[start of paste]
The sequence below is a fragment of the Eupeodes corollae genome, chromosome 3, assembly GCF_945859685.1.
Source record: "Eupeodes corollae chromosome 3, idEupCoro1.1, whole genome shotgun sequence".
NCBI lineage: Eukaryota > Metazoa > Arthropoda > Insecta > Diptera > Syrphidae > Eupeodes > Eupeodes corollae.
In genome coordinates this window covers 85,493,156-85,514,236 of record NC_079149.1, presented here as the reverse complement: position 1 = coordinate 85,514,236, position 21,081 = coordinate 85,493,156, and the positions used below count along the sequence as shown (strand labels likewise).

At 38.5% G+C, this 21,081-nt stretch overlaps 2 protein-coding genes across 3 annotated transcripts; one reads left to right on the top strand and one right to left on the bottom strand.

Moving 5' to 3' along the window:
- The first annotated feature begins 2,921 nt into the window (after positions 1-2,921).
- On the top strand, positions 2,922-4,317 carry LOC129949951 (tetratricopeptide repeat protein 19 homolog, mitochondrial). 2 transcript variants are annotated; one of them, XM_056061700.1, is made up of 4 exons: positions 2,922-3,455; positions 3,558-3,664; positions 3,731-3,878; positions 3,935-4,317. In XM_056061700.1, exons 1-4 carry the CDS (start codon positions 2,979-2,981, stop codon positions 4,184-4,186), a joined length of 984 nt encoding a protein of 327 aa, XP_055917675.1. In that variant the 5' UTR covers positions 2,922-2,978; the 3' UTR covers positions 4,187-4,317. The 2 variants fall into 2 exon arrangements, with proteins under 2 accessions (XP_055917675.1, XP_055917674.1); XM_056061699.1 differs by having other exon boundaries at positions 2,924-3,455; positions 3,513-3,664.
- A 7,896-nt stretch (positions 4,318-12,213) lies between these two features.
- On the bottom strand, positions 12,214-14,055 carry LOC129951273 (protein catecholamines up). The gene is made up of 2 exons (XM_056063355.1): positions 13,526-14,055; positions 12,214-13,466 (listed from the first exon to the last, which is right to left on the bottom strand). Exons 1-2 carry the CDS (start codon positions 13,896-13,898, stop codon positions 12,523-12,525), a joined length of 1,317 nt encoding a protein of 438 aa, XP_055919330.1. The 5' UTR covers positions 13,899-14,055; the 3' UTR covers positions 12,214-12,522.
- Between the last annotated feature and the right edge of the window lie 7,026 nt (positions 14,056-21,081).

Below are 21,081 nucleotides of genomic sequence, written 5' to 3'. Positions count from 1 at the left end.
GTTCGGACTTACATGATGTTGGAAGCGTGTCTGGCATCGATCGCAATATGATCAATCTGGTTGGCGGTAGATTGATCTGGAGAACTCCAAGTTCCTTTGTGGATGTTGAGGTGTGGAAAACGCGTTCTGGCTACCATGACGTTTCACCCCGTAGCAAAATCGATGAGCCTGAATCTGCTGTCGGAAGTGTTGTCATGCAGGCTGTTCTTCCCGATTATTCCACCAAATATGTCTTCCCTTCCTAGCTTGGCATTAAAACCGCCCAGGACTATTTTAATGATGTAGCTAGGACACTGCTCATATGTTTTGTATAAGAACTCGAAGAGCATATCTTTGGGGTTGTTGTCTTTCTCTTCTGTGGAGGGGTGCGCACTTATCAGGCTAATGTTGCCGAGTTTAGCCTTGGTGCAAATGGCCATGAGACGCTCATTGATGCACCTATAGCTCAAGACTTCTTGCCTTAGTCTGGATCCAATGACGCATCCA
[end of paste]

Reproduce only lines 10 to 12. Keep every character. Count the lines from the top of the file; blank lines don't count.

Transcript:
- On the bottom strand, positions 12,214-14,055 carry LOC129951273 (protein catecholamines up). The gene is made up of 2 exons (XM_056063355.1): positions 13,526-14,055; positions 12,214-13,466 (listed from the first exon to the last, which is right to left on the bottom strand). Exons 1-2 carry the CDS (start codon positions 13,896-13,898, stop codon positions 12,523-12,525), a joined length of 1,317 nt encoding a protein of 438 aa, XP_055919330.1. The 5' UTR covers positions 13,899-14,055; the 3' UTR covers positions 12,214-12,522.
- Between the last annotated feature and the right edge of the window lie 7,026 nt (positions 14,056-21,081).

Below are 21,081 nucleotides of genomic sequence, written 5' to 3'. Positions count from 1 at the left end.